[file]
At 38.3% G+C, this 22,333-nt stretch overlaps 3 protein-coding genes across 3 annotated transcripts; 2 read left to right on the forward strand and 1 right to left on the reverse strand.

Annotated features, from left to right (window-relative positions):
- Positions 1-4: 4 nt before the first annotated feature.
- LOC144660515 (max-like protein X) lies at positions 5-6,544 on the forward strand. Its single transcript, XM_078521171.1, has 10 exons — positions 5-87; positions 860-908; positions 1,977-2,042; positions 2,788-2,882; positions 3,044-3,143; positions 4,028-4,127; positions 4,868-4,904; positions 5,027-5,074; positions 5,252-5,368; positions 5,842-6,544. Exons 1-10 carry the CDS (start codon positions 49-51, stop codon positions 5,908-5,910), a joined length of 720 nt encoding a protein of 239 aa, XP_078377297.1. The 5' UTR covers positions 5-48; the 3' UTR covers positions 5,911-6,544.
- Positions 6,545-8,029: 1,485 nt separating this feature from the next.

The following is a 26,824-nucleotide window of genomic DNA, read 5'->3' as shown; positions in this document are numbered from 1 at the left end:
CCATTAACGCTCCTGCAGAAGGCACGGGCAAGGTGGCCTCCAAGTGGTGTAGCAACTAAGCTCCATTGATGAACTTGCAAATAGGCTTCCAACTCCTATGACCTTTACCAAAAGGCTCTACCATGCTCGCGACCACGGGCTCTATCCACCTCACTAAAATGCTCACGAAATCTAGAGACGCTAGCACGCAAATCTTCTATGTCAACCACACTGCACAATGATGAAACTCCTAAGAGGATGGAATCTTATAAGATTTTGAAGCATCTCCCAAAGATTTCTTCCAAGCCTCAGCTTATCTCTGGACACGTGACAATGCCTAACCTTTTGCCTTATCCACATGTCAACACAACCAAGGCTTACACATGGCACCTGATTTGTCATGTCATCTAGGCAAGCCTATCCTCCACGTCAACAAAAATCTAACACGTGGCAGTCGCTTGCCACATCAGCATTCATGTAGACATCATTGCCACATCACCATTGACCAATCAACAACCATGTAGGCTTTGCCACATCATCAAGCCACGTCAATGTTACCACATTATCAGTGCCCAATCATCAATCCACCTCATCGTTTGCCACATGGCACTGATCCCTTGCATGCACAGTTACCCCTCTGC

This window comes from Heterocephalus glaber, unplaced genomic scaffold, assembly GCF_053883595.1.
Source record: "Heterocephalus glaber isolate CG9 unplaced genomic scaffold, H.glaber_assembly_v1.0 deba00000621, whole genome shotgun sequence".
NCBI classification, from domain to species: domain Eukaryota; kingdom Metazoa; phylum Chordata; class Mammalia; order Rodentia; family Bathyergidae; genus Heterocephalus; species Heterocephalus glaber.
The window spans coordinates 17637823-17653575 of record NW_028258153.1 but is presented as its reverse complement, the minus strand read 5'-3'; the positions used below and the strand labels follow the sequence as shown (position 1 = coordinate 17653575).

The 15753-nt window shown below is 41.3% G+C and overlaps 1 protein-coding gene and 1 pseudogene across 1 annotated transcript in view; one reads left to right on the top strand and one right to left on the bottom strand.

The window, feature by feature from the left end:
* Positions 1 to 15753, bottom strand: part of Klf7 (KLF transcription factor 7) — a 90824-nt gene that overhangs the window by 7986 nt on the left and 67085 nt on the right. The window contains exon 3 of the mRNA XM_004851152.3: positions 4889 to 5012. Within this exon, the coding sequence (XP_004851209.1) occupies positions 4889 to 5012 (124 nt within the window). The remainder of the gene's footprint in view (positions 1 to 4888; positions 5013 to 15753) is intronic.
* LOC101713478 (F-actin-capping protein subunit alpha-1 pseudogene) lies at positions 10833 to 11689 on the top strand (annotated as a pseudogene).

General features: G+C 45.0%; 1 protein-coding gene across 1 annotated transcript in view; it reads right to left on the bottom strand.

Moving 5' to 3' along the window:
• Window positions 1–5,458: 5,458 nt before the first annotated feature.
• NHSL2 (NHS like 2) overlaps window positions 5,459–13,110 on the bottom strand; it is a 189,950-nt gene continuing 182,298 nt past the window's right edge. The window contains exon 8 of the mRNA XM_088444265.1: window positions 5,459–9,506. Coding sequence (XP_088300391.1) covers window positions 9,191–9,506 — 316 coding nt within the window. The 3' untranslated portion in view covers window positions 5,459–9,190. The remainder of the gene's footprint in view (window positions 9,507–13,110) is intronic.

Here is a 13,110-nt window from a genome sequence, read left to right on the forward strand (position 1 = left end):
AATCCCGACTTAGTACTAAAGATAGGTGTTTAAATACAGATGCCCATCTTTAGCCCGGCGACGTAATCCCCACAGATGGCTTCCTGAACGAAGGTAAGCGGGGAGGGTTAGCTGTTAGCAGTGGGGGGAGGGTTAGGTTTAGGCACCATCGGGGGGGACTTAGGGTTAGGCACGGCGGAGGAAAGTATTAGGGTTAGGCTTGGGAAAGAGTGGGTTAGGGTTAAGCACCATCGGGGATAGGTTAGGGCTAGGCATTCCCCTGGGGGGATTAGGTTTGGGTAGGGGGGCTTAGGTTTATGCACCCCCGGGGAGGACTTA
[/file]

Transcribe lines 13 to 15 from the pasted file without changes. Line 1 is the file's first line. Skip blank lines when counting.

The window, feature by feature from the left end:
* Positions 1 to 15753, bottom strand: part of Klf7 (KLF transcription factor 7) — a 90824-nt gene that overhangs the window by 7986 nt on the left and 67085 nt on the right. The window contains exon 3 of the mRNA XM_004851152.3: positions 4889 to 5012. Within this exon, the coding sequence (XP_004851209.1) occupies positions 4889 to 5012 (124 nt within the window). The remainder of the gene's footprint in view (positions 1 to 4888; positions 5013 to 15753) is intronic.
* LOC101713478 (F-actin-capping protein subunit alpha-1 pseudogene) lies at positions 10833 to 11689 on the top strand (annotated as a pseudogene).